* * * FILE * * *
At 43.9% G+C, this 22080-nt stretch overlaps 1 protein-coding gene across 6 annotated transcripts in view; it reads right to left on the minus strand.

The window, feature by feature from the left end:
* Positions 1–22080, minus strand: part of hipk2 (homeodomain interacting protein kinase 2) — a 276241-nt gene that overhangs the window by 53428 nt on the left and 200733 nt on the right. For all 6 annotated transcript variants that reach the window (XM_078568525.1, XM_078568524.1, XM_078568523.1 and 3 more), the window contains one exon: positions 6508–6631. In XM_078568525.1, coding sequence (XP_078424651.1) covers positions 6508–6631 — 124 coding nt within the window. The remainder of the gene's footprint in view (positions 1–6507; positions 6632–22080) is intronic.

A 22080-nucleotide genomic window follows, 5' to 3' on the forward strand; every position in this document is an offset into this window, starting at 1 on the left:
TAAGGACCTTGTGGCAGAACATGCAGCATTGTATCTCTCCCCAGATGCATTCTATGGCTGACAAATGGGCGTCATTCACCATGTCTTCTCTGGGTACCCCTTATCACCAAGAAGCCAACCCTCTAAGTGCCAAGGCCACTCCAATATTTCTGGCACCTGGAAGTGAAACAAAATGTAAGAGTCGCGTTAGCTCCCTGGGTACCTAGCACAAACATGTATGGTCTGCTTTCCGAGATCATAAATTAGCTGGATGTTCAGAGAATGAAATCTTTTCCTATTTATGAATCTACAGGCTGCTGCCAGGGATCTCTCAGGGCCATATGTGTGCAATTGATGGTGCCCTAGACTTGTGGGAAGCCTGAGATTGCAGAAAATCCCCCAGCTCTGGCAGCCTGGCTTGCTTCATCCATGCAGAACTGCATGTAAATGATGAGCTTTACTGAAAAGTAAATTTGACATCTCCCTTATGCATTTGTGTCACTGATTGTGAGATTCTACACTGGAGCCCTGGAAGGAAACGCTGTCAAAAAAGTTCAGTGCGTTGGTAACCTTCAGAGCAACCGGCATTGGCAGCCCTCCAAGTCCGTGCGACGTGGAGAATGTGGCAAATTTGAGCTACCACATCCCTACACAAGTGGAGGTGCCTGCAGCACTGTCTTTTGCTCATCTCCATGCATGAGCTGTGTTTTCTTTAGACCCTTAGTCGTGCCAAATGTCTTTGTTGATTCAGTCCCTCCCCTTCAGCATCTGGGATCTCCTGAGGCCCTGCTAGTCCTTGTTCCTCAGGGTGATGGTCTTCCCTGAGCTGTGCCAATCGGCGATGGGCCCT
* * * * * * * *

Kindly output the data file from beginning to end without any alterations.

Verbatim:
At 43.9% G+C, this 22080-nt stretch overlaps 1 protein-coding gene across 6 annotated transcripts in view; it reads right to left on the minus strand.

The window, feature by feature from the left end:
* Positions 1–22080, minus strand: part of hipk2 (homeodomain interacting protein kinase 2) — a 276241-nt gene that overhangs the window by 53428 nt on the left and 200733 nt on the right. For all 6 annotated transcript variants that reach the window (XM_078568525.1, XM_078568524.1, XM_078568523.1 and 3 more), the window contains one exon: positions 6508–6631. In XM_078568525.1, coding sequence (XP_078424651.1) covers positions 6508–6631 — 124 coding nt within the window. The remainder of the gene's footprint in view (positions 1–6507; positions 6632–22080) is intronic.

A 22080-nucleotide genomic window follows, 5' to 3' on the forward strand; every position in this document is an offset into this window, starting at 1 on the left:
TAAGGACCTTGTGGCAGAACATGCAGCATTGTATCTCTCCCCAGATGCATTCTATGGCTGACAAATGGGCGTCATTCACCATGTCTTCTCTGGGTACCCCTTATCACCAAGAAGCCAACCCTCTAAGTGCCAAGGCCACTCCAATATTTCTGGCACCTGGAAGTGAAACAAAATGTAAGAGTCGCGTTAGCTCCCTGGGTACCTAGCACAAACATGTATGGTCTGCTTTCCGAGATCATAAATTAGCTGGATGTTCAGAGAATGAAATCTTTTCCTATTTATGAATCTACAGGCTGCTGCCAGGGATCTCTCAGGGCCATATGTGTGCAATTGATGGTGCCCTAGACTTGTGGGAAGCCTGAGATTGCAGAAAATCCCCCAGCTCTGGCAGCCTGGCTTGCTTCATCCATGCAGAACTGCATGTAAATGATGAGCTTTACTGAAAAGTAAATTTGACATCTCCCTTATGCATTTGTGTCACTGATTGTGAGATTCTACACTGGAGCCCTGGAAGGAAACGCTGTCAAAAAAGTTCAGTGCGTTGGTAACCTTCAGAGCAACCGGCATTGGCAGCCCTCCAAGTCCGTGCGACGTGGAGAATGTGGCAAATTTGAGCTACCACATCCCTACACAAGTGGAGGTGCCTGCAGCACTGTCTTTTGCTCATCTCCATGCATGAGCTGTGTTTTCTTTAGACCCTTAGTCGTGCCAAATGTCTTTGTTGATTCAGTCCCTCCCCTTCAGCATCTGGGATCTCCTGAGGCCCTGCTAGTCCTTGTTCCTCAGGGTGATGGTCTTCCCTGAGCTGTGCCAATCGGCGATGGGCCCT